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She is offered the cup, takes it in both hands, and drinks deeply. Ancient stars explode in her head and her vision clears to a crystal clarity that allows her to see what has been unseen, hidden right in front of her, within her, all along. The moon shines full and a cascade of starlight illuminates the scene before her: Her childself who still believes in fairies and magick, eye-to-eye with the child whose stories have become clothed in practical concerns and the mandatory adherence to dry, out-dated customs long past their usefulness. She — this young, purposeful, practical self — stands strong but bewildered, wanting so badly to be her “other,” to don her fairy wings and fly . . .

Fast forward . . . 40, 50, 60 years, it matters not. It is no accident that she has been led to this place again, this point in time/no time, every moment, every life experience strung together on a necklace of pearlescent wonder. She wants to reach out, trust herself. Trust her own true nature to lead her on a path of healing and a bliss that transforms not only herself, but the world — the planet, her sisters and brothers, all beings. To know the self that sprinkles fairy dust onto the chaos and stands back to watch the result: A world in which we all reach out for each other — to help and be helped — without recrimination or judgement, but rather with joy for the opportunity to love deeply, freely, completely.

Her magickal self, the fairy child, laughs at her hesitation and reaches for her hand. “You’re making this too hard,” she says. “It’s simple really: Remember you are magick! Just come with me, spread your wings, and dance, dance, dance!”

Compassion Fruit August 3, 2014

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She poured each of them a cup of tea, then sat back and smiled. The other woman bent over the cup and allowed the fragrant steam to pink her cheeks and fill her nostrils. Then she smiled, too, but just a little. “Mmmmmm,” she said softly, “My favorite.”

“Of course,” the first woman said. “I haven’t forgotten.”

Tears welled up in the second woman’s eyes and her faint smile disappeared like the steam wafting from her cup. “Sometimes I do,” she said. “And then even when I can’t remember, still I have a sense that I’ve forgotten and I feel so ashamed.”

“There is no shame in illness . . . or aging,” said the first woman. “Each apple ripens and rots in its own way.”

“Rots is an ugly word.”

“It is a true word.”



Then the second woman, the sad one with tears in her eyes, said, “Some apples become bruised and spoil before the others in the same basket, picked at the same time from the same tree. Why is that, do you think?”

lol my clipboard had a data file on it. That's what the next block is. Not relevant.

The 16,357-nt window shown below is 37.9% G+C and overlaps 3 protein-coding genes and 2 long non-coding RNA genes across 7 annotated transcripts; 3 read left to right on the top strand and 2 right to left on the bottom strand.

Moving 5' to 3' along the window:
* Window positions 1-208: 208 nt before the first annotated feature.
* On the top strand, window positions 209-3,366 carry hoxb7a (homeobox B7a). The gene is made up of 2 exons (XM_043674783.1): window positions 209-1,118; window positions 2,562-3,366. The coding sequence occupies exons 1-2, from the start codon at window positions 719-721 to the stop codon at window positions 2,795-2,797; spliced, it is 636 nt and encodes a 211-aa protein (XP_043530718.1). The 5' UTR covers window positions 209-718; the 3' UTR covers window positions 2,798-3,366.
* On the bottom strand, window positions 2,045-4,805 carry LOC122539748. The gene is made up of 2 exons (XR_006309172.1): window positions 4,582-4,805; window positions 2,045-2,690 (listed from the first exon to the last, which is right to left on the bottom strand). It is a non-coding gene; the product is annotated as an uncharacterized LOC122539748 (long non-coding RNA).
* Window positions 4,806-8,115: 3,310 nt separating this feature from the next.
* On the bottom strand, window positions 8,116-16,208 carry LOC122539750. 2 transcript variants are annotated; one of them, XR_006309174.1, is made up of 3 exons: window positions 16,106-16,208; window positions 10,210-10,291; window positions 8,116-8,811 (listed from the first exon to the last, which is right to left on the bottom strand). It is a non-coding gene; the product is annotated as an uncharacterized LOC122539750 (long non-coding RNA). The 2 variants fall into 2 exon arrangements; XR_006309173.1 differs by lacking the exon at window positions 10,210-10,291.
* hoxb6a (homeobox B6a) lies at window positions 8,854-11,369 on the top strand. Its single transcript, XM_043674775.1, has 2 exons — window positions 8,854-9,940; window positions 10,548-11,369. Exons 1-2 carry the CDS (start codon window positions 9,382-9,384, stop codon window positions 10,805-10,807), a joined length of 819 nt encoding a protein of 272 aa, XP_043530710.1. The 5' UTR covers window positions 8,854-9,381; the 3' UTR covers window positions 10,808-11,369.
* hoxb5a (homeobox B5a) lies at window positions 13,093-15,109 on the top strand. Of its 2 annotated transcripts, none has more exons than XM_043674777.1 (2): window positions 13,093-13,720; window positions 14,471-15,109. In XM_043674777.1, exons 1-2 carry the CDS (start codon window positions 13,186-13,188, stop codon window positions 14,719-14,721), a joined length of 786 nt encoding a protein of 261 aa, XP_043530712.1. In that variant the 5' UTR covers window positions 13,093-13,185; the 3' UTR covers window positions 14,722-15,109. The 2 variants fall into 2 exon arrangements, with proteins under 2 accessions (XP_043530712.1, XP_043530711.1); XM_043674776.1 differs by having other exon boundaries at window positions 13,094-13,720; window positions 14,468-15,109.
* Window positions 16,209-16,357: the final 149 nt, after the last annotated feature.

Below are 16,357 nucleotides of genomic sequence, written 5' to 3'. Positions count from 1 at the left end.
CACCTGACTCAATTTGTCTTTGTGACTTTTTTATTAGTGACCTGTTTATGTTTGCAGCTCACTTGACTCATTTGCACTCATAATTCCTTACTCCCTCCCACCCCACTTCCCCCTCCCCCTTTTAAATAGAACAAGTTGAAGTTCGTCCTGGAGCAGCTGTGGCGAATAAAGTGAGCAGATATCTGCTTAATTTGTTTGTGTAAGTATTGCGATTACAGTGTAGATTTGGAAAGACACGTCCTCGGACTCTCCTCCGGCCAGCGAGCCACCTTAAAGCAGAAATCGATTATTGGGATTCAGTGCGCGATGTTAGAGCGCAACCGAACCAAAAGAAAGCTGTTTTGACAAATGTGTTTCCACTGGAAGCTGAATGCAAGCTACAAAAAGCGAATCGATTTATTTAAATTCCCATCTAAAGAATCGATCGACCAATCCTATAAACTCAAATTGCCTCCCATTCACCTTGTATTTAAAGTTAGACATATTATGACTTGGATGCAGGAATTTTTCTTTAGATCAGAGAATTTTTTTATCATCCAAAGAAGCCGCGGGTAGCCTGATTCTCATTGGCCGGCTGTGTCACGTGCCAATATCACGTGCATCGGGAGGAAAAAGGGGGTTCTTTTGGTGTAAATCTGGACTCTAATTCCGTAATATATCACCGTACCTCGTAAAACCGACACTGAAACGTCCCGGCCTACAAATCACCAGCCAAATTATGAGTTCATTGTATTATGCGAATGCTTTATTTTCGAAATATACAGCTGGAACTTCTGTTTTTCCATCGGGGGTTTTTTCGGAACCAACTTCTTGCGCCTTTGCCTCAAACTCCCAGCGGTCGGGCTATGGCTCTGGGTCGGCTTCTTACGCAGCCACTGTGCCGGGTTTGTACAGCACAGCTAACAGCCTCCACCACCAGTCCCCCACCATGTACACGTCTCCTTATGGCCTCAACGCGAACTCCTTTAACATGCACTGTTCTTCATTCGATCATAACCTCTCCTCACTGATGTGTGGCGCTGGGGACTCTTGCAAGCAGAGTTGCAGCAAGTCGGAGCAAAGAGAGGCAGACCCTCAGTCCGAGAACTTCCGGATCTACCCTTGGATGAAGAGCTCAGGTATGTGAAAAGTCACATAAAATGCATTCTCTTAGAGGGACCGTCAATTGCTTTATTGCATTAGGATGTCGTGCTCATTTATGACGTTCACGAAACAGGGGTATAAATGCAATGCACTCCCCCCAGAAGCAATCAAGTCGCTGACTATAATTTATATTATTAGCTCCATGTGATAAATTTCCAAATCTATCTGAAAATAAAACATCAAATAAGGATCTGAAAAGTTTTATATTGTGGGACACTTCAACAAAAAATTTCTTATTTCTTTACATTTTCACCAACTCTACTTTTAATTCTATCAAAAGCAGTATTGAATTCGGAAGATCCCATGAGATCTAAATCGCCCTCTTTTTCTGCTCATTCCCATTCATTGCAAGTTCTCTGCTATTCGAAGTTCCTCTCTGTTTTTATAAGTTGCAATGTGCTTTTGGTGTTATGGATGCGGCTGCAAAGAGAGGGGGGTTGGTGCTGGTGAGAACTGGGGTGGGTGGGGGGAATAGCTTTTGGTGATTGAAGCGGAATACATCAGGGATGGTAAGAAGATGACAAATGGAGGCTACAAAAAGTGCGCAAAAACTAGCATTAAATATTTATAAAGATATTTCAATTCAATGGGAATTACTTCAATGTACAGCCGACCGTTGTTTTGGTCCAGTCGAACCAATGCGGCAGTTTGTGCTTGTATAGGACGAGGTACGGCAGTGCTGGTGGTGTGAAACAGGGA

The first woman shrugged. “Perhaps it is luck. Perhaps a combination of circumstances: Sunlight. Food. Water. Handling.”

“Yes, some of us have been handled roughly.” The woman’s tears fell – plop! plop! – into her tea.

“We are like apples, but we are not apples,” said the first woman, patting the other’s hand gently. “Drink your tea and later you will tell me your story, the part I don’t know. I will listen. And I will remember.”

Womb-en: To Be En-wombed July 1, 2014

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In the center is womb-en:


arising from the salty waters

of her own womb,

the ocean of life

within all womb-en.


The stories,

written while yet asleep,

fall away and become

en-wombed in the depths,



brought to maturity

and finally released,

powerfully birthed in a flow of

blood and water,

milk and honey,

a sweeter life than, dreaming,

dreamed possible.

Dancing Under the Grandmother Tree March 2, 2013

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Why dance?  A story . . .

Under the spreading limbs of the Grandmother Tree we set the bowl of fire. We light the fire with the flame in our own bellies and begin the dance. As we dance, Grandmother draws on our energy and becomes once again as she was when she was young and supple, before she gave birth to so many, before she was battered by storms and cut by sharp knives and sharper words. We dance, we hum, and Grandmother opens her throat and her heart, blessing us.

We dance all night, and as our bodies tire our minds fall into deep quiet, and it is then that our hearts open and we hear Grandmother’s voice fully, because now we are one, speaking heart-to-heart, without words, transmitting our story: the one we must never forget; the one we carry in our bones, our blood; the one that is not yet finished, that will both end with us and continue on as long as there are women with breath and blood and dance.

What do you really want? I hear. And my heart answers:

I want to dance under the Grandmother Tree with my sisters, and open the space for a world of peace and plenty, where the word “war” is not in our vocabulary, and violence is not seen as a solution to anything, but is recognized as a random act that is a cry of pain and a plea for healing.